Monday, March 28, 2005

Anti-states' rights conservatives and other oxymorons

Mickey Kaus complains that conservative bloggers like Andrew Sullivan and Glenn Reynolds are off-the-mark in accusing Congress of hypocrisy for violating states rights in the Terry Schiavo case. As he puts it,

"That's a fine argument if you're a states rights conservative. But what about those of us who aren't?"

Hmm, interesting from two points of view. One, Kaus officially outs himself as a conservative. After I was directed to his blog by others in blogland, I was befuddled to hear it said that he is actually a Democrat. If someone who constantly mocks Democrats and writes only of the many ways in which he disagrees with them could still be considered one...well, it's a mystery to me.

More importantly, he's blithely states that all the pro-federalist conservatives, like him, are being perfectly consistent. After all, he says, if it's ok for the federal government to overrule states on civil rights, then why not in the Terry Schiavo case. Huh? Who are all these conservatives who have been proudly declaring their preference for matters being resolved at the federal level? Mickey may well be one, but that doesn't mean he can pretend that he and his cohorts, whoever they are, were there all along, openly advertising the great conservative federalist way.

Conservatives, and their political manifestation, the Republican Party, were adamantly opposed to the 1960's federal civil rights legislation because, so they claimed, they opposed federal interference in matters properly left to the states. Republicans opposed the 1964 and 1965 civil rights bills, and then benefited from the disillusionment felt by pro-Jim Crow Southern Democrats by luring them into the Republican party. By claiming, not that the Republicans opposed equal rights for blacks, of course, but that they opposed the heavy hand of Washington legislating things that should be left to the states. Now personally, I've always thought that if you are pro-states-rights, the battle over Jim Crow laws has got to be one of the worst vessels to use for this idea: No, it's not that we're in favor of lynchings, we just support the principle of states rights. Mm hmm. Please, find another means of making your argument.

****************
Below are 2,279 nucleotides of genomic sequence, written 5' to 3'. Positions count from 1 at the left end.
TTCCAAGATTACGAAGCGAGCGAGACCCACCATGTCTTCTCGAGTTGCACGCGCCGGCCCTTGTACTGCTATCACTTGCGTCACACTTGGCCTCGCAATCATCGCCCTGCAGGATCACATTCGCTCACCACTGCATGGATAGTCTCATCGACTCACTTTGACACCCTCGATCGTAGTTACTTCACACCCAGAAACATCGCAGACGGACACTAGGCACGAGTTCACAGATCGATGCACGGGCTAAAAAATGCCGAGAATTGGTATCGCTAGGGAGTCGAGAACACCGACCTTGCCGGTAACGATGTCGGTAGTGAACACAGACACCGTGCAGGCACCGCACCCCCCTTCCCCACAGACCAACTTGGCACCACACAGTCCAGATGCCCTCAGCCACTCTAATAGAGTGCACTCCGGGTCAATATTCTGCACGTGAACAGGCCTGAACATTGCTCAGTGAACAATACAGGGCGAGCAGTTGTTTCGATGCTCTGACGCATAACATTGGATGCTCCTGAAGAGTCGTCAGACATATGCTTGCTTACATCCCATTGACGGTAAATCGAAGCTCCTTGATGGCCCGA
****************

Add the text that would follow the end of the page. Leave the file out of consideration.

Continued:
Nevertheless, use this argument they did. And while clearly, once mainstream opinion moved to accept these civil rights laws, the Republican Party did too, they continued to argue the principle of states' rights. And Republicans rode this horse all the way to the White House, and eventually to control of the Congress as well. So now that they've ridden that horse in, they're dismounting and getting on the pro-federalist one, and we're all not supposed to notice?

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